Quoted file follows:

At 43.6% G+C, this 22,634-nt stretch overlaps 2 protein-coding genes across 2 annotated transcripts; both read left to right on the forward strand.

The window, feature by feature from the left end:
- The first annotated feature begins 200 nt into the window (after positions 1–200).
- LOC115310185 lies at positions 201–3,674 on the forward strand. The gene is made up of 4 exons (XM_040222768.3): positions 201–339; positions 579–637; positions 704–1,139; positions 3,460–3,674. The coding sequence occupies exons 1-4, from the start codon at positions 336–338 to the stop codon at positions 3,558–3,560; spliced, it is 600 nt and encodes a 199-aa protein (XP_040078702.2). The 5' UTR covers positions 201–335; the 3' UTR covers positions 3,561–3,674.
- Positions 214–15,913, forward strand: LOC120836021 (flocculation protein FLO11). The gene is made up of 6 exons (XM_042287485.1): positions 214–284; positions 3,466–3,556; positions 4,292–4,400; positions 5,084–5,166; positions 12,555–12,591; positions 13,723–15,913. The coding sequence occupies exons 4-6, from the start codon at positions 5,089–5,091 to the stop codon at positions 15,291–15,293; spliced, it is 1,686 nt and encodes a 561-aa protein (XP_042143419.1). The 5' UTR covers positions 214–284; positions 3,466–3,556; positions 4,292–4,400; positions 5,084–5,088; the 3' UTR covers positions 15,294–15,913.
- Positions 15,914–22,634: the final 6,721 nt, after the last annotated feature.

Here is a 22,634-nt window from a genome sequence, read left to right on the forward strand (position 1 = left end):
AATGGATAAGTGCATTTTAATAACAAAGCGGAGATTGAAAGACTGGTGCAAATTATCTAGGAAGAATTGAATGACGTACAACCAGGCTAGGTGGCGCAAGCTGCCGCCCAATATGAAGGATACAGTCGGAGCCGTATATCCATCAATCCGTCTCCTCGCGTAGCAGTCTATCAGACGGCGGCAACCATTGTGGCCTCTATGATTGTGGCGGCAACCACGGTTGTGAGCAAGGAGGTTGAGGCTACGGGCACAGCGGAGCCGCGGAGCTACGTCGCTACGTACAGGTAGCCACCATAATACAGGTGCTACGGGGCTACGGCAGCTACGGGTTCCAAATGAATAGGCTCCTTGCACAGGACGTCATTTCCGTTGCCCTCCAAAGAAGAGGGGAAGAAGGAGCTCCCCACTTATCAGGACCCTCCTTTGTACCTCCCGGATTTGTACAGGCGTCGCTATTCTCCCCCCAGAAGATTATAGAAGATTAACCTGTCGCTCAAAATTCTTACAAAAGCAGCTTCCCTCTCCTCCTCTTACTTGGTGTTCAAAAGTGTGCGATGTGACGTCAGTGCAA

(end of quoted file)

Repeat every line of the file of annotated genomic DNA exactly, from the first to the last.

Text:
At 43.6% G+C, this 22,634-nt stretch overlaps 2 protein-coding genes across 2 annotated transcripts; both read left to right on the forward strand.

The window, feature by feature from the left end:
- The first annotated feature begins 200 nt into the window (after positions 1–200).
- LOC115310185 lies at positions 201–3,674 on the forward strand. The gene is made up of 4 exons (XM_040222768.3): positions 201–339; positions 579–637; positions 704–1,139; positions 3,460–3,674. The coding sequence occupies exons 1-4, from the start codon at positions 336–338 to the stop codon at positions 3,558–3,560; spliced, it is 600 nt and encodes a 199-aa protein (XP_040078702.2). The 5' UTR covers positions 201–335; the 3' UTR covers positions 3,561–3,674.
- Positions 214–15,913, forward strand: LOC120836021 (flocculation protein FLO11). The gene is made up of 6 exons (XM_042287485.1): positions 214–284; positions 3,466–3,556; positions 4,292–4,400; positions 5,084–5,166; positions 12,555–12,591; positions 13,723–15,913. The coding sequence occupies exons 4-6, from the start codon at positions 5,089–5,091 to the stop codon at positions 15,291–15,293; spliced, it is 1,686 nt and encodes a 561-aa protein (XP_042143419.1). The 5' UTR covers positions 214–284; positions 3,466–3,556; positions 4,292–4,400; positions 5,084–5,088; the 3' UTR covers positions 15,294–15,913.
- Positions 15,914–22,634: the final 6,721 nt, after the last annotated feature.

Here is a 22,634-nt window from a genome sequence, read left to right on the forward strand (position 1 = left end):
AATGGATAAGTGCATTTTAATAACAAAGCGGAGATTGAAAGACTGGTGCAAATTATCTAGGAAGAATTGAATGACGTACAACCAGGCTAGGTGGCGCAAGCTGCCGCCCAATATGAAGGATACAGTCGGAGCCGTATATCCATCAATCCGTCTCCTCGCGTAGCAGTCTATCAGACGGCGGCAACCATTGTGGCCTCTATGATTGTGGCGGCAACCACGGTTGTGAGCAAGGAGGTTGAGGCTACGGGCACAGCGGAGCCGCGGAGCTACGTCGCTACGTACAGGTAGCCACCATAATACAGGTGCTACGGGGCTACGGCAGCTACGGGTTCCAAATGAATAGGCTCCTTGCACAGGACGTCATTTCCGTTGCCCTCCAAAGAAGAGGGGAAGAAGGAGCTCCCCACTTATCAGGACCCTCCTTTGTACCTCCCGGATTTGTACAGGCGTCGCTATTCTCCCCCCAGAAGATTATAGAAGATTAACCTGTCGCTCAAAATTCTTACAAAAGCAGCTTCCCTCTCCTCCTCTTACTTGGTGTTCAAAAGTGTGCGATGTGACGTCAGTGCAA